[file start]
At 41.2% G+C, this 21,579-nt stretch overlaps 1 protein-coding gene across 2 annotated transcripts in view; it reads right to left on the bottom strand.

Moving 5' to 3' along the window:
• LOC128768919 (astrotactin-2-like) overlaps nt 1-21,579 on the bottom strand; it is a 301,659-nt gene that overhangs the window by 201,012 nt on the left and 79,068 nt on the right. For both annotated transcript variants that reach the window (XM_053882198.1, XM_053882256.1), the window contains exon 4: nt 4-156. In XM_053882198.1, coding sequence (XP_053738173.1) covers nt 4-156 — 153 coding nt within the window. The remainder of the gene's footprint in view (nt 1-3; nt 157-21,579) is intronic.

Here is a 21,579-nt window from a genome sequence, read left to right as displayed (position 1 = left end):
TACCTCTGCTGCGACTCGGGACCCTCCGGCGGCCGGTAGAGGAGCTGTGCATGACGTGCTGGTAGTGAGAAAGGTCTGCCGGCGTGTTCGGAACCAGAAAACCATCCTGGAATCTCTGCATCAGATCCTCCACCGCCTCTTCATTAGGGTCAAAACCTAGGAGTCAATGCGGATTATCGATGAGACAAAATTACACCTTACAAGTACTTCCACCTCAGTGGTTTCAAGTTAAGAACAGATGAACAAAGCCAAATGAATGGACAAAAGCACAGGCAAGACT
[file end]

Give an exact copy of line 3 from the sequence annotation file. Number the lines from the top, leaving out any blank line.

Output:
• LOC128768919 (astrotactin-2-like) overlaps nt 1-21,579 on the bottom strand; it is a 301,659-nt gene that overhangs the window by 201,012 nt on the left and 79,068 nt on the right. For both annotated transcript variants that reach the window (XM_053882198.1, XM_053882256.1), the window contains exon 4: nt 4-156. In XM_053882198.1, coding sequence (XP_053738173.1) covers nt 4-156 — 153 coding nt within the window. The remainder of the gene's footprint in view (nt 1-3; nt 157-21,579) is intronic.